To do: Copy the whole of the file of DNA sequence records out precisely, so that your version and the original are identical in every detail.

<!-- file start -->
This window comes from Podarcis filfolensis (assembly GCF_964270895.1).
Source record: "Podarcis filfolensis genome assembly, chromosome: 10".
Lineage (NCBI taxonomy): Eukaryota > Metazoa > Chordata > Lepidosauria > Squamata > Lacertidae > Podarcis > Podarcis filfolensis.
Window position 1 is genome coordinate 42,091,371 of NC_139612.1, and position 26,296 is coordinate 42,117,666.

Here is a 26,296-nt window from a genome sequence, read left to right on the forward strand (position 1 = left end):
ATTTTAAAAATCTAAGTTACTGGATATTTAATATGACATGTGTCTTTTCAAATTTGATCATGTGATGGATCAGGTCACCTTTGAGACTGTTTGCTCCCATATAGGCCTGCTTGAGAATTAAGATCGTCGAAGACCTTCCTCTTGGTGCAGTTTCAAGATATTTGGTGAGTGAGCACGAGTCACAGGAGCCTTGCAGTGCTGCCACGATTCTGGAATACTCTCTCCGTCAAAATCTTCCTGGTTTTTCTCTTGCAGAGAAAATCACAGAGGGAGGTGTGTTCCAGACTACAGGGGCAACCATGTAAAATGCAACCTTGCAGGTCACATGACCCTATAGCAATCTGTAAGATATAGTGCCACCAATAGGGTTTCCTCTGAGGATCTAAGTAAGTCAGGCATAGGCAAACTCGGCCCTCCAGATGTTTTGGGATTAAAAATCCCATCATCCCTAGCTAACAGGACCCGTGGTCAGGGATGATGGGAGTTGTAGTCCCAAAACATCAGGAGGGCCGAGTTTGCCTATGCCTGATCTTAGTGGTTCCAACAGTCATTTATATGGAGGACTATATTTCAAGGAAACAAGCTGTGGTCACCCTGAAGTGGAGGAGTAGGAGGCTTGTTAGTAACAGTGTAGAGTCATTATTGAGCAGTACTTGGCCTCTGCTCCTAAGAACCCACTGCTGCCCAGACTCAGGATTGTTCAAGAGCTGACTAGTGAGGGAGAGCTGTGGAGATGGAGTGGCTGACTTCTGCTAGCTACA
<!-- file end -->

This window comes from Podarcis filfolensis (assembly GCF_964270895.1).
Source record: "Podarcis filfolensis genome assembly, chromosome: 10".
Lineage (NCBI taxonomy): Eukaryota > Metazoa > Chordata > Lepidosauria > Squamata > Lacertidae > Podarcis > Podarcis filfolensis.
Window position 1 is genome coordinate 42,091,371 of NC_139612.1, and position 26,296 is coordinate 42,117,666.

Here is a 26,296-nt window from a genome sequence, read left to right on the forward strand (position 1 = left end):
ATTTTAAAAATCTAAGTTACTGGATATTTAATATGACATGTGTCTTTTCAAATTTGATCATGTGATGGATCAGGTCACCTTTGAGACTGTTTGCTCCCATATAGGCCTGCTTGAGAATTAAGATCGTCGAAGACCTTCCTCTTGGTGCAGTTTCAAGATATTTGGTGAGTGAGCACGAGTCACAGGAGCCTTGCAGTGCTGCCACGATTCTGGAATACTCTCTCCGTCAAAATCTTCCTGGTTTTTCTCTTGCAGAGAAAATCACAGAGGGAGGTGTGTTCCAGACTACAGGGGCAACCATGTAAAATGCAACCTTGCAGGTCACATGACCCTATAGCAATCTGTAAGATATAGTGCCACCAATAGGGTTTCCTCTGAGGATCTAAGTAAGTCAGGCATAGGCAAACTCGGCCCTCCAGATGTTTTGGGATTAAAAATCCCATCATCCCTAGCTAACAGGACCCGTGGTCAGGGATGATGGGAGTTGTAGTCCCAAAACATCAGGAGGGCCGAGTTTGCCTATGCCTGATCTTAGTGGTTCCAACAGTCATTTATATGGAGGACTATATTTCAAGGAAACAAGCTGTGGTCACCCTGAAGTGGAGGAGTAGGAGGCTTGTTAGTAACAGTGTAGAGTCATTATTGAGCAGTACTTGGCCTCTGCTCCTAAGAACCCACTGCTGCCCAGACTCAGGATTGTTCAAGAGCTGACTAGTGAGGGAGAGCTGTGGAGATGGAGTGGCTGACTTCTGCTAGCTACA